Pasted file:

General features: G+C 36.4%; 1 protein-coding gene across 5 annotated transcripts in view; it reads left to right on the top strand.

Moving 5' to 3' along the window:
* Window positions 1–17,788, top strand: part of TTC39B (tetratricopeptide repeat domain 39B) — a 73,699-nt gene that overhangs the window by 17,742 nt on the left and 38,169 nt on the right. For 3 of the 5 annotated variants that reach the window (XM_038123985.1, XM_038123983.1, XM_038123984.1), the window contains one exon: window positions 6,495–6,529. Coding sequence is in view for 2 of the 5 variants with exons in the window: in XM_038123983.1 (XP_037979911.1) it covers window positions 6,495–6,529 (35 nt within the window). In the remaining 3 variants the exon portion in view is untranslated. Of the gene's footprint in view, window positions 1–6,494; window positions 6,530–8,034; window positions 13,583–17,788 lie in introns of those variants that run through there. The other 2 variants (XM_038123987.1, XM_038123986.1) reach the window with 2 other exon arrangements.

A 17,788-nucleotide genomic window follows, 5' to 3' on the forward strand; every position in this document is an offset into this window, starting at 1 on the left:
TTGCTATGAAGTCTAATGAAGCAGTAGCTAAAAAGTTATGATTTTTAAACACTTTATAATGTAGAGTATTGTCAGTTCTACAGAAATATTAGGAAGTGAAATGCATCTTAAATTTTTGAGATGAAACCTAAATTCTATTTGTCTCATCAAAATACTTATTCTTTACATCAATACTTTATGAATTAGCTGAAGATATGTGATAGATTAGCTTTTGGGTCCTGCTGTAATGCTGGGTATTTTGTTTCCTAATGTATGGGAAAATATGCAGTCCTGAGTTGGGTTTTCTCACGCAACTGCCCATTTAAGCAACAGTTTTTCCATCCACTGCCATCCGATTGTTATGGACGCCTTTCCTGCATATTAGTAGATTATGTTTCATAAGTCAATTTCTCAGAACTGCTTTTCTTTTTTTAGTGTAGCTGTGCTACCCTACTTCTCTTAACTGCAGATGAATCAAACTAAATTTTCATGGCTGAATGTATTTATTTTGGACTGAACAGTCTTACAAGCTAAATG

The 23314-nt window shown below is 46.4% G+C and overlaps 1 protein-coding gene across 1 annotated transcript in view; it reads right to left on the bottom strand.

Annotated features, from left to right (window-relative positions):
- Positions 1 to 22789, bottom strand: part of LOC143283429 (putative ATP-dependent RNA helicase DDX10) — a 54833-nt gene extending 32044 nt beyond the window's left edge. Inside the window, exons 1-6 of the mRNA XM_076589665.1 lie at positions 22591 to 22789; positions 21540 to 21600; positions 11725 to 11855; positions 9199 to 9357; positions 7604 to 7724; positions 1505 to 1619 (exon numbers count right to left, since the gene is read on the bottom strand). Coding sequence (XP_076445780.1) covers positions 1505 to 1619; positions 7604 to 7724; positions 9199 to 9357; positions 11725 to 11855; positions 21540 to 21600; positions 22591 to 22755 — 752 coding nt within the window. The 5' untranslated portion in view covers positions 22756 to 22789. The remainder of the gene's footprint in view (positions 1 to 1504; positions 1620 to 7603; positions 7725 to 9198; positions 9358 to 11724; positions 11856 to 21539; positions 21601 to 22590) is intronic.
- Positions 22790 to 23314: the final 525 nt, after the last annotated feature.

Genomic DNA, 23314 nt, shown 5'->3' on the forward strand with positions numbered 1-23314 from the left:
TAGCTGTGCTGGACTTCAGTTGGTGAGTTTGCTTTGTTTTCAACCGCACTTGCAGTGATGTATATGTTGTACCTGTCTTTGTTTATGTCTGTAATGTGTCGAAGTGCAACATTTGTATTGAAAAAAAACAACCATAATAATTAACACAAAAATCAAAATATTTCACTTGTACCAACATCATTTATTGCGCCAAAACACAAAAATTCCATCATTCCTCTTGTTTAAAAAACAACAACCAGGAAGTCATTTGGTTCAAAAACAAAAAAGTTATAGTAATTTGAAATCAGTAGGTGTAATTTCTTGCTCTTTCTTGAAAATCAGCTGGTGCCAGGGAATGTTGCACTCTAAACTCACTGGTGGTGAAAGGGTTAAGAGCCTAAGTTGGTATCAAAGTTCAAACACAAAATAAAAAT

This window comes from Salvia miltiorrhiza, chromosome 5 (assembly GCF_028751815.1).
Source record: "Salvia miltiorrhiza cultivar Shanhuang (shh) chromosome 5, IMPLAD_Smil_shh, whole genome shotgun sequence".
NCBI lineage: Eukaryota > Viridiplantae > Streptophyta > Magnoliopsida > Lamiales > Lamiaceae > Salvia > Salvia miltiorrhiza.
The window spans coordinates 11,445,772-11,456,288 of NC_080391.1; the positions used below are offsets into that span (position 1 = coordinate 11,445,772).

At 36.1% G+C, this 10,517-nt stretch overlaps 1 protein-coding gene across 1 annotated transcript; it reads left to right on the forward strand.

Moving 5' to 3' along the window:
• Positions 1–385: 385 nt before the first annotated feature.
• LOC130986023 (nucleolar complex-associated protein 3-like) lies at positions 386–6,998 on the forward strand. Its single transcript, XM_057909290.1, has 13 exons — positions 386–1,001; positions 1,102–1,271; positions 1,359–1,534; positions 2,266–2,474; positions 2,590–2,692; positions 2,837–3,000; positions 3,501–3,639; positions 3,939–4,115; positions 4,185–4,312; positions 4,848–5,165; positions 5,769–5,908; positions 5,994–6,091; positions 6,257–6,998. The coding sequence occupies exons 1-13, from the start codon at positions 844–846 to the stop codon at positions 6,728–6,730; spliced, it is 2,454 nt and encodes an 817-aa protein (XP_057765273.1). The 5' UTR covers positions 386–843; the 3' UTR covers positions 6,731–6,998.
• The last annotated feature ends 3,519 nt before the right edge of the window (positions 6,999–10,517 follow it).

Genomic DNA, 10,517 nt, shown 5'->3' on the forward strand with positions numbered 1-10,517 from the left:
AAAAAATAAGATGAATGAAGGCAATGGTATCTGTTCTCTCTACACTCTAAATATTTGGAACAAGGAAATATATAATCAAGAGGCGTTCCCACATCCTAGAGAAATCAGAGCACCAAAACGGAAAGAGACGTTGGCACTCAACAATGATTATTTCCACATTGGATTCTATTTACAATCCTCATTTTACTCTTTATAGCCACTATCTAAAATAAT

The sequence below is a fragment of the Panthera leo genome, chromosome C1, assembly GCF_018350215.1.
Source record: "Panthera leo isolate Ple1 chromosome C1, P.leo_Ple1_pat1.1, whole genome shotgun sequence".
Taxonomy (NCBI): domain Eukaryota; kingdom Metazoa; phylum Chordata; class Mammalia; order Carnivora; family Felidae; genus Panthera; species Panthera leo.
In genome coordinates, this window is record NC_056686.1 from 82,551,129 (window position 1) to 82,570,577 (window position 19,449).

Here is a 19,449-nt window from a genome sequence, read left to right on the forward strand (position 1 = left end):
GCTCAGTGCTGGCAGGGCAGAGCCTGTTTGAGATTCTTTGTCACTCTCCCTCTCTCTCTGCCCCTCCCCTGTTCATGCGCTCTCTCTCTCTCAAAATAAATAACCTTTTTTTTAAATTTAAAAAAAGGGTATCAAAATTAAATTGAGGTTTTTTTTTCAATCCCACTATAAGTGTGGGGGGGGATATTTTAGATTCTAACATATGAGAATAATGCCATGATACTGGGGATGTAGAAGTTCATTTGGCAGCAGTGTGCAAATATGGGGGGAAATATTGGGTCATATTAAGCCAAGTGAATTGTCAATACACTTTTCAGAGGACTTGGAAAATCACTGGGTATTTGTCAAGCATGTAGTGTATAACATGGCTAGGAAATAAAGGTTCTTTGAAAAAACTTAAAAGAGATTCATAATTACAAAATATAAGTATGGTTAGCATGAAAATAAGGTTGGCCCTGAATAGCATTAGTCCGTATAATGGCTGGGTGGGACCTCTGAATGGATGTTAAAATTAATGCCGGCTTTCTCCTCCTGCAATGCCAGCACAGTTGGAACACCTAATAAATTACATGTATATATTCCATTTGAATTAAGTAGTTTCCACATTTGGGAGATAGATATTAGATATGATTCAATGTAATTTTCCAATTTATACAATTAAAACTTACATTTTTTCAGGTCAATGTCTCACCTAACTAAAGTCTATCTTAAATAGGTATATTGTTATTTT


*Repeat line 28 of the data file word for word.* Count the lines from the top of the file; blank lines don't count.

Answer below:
GCTCAGTGCTGGCAGGGCAGAGCCTGTTTGAGATTCTTTGTCACTCTCCCTCTCTCTCTGCCCCTCCCCTGTTCATGCGCTCTCTCTCTCTCAAAATAAATAACCTTTTTTTTAAATTTAAAAAAAGGGTATCAAAATTAAATTGAGGTTTTTTTTTCAATCCCACTATAAGTGTGGGGGGGGATATTTTAGATTCTAACATATGAGAATAATGCCATGATACTGGGGATGTAGAAGTTCATTTGGCAGCAGTGTGCAAATATGGGGGGAAATATTGGGTCATATTAAGCCAAGTGAATTGTCAATACACTTTTCAGAGGACTTGGAAAATCACTGGGTATTTGTCAAGCATGTAGTGTATAACATGGCTAGGAAATAAAGGTTCTTTGAAAAAACTTAAAAGAGATTCATAATTACAAAATATAAGTATGGTTAGCATGAAAATAAGGTTGGCCCTGAATAGCATTAGTCCGTATAATGGCTGGGTGGGACCTCTGAATGGATGTTAAAATTAATGCCGGCTTTCTCCTCCTGCAATGCCAGCACAGTTGGAACACCTAATAAATTACATGTATATATTCCATTTGAATTAAGTAGTTTCCACATTTGGGAGATAGATATTAGATATGATTCAATGTAATTTTCCAATTTATACAATTAAAACTTACATTTTTTCAGGTCAATGTCTCACCTAACTAAAGTCTATCTTAAATAGGTATATTGTTATTTT